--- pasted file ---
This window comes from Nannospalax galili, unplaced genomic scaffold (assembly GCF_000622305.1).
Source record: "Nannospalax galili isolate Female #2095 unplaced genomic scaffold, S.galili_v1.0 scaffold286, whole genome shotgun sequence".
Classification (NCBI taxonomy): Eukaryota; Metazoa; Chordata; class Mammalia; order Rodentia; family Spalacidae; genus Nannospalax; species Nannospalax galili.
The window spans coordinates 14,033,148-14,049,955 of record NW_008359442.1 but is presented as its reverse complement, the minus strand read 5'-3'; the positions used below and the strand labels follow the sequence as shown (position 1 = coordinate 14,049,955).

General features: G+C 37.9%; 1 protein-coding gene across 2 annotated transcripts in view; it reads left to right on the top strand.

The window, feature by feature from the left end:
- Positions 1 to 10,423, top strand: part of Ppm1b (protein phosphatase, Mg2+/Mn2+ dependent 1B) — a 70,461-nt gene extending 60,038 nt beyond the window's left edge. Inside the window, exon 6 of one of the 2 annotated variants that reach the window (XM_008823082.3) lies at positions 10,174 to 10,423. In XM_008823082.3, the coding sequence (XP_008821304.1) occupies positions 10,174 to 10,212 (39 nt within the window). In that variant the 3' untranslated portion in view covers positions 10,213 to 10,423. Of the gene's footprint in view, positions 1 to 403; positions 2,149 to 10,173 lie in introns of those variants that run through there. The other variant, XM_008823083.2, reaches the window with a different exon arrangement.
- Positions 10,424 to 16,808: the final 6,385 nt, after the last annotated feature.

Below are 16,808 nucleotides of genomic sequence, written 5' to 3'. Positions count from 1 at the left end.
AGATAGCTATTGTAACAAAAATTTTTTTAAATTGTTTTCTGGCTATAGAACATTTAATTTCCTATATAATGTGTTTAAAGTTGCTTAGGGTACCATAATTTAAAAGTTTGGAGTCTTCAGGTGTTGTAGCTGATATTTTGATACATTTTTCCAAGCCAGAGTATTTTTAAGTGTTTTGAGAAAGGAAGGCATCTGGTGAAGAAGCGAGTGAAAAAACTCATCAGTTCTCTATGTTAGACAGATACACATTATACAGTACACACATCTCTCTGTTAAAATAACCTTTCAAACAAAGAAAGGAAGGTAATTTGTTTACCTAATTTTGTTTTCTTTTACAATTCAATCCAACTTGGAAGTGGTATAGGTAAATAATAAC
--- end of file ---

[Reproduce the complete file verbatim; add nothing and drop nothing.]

This window comes from Nannospalax galili, unplaced genomic scaffold (assembly GCF_000622305.1).
Source record: "Nannospalax galili isolate Female #2095 unplaced genomic scaffold, S.galili_v1.0 scaffold286, whole genome shotgun sequence".
Classification (NCBI taxonomy): Eukaryota; Metazoa; Chordata; class Mammalia; order Rodentia; family Spalacidae; genus Nannospalax; species Nannospalax galili.
The window spans coordinates 14,033,148-14,049,955 of record NW_008359442.1 but is presented as its reverse complement, the minus strand read 5'-3'; the positions used below and the strand labels follow the sequence as shown (position 1 = coordinate 14,049,955).

General features: G+C 37.9%; 1 protein-coding gene across 2 annotated transcripts in view; it reads left to right on the top strand.

The window, feature by feature from the left end:
- Positions 1 to 10,423, top strand: part of Ppm1b (protein phosphatase, Mg2+/Mn2+ dependent 1B) — a 70,461-nt gene extending 60,038 nt beyond the window's left edge. Inside the window, exon 6 of one of the 2 annotated variants that reach the window (XM_008823082.3) lies at positions 10,174 to 10,423. In XM_008823082.3, the coding sequence (XP_008821304.1) occupies positions 10,174 to 10,212 (39 nt within the window). In that variant the 3' untranslated portion in view covers positions 10,213 to 10,423. Of the gene's footprint in view, positions 1 to 403; positions 2,149 to 10,173 lie in introns of those variants that run through there. The other variant, XM_008823083.2, reaches the window with a different exon arrangement.
- Positions 10,424 to 16,808: the final 6,385 nt, after the last annotated feature.

Below are 16,808 nucleotides of genomic sequence, written 5' to 3'. Positions count from 1 at the left end.
AGATAGCTATTGTAACAAAAATTTTTTTAAATTGTTTTCTGGCTATAGAACATTTAATTTCCTATATAATGTGTTTAAAGTTGCTTAGGGTACCATAATTTAAAAGTTTGGAGTCTTCAGGTGTTGTAGCTGATATTTTGATACATTTTTCCAAGCCAGAGTATTTTTAAGTGTTTTGAGAAAGGAAGGCATCTGGTGAAGAAGCGAGTGAAAAAACTCATCAGTTCTCTATGTTAGACAGATACACATTATACAGTACACACATCTCTCTGTTAAAATAACCTTTCAAACAAAGAAAGGAAGGTAATTTGTTTACCTAATTTTGTTTTCTTTTACAATTCAATCCAACTTGGAAGTGGTATAGGTAAATAATAAC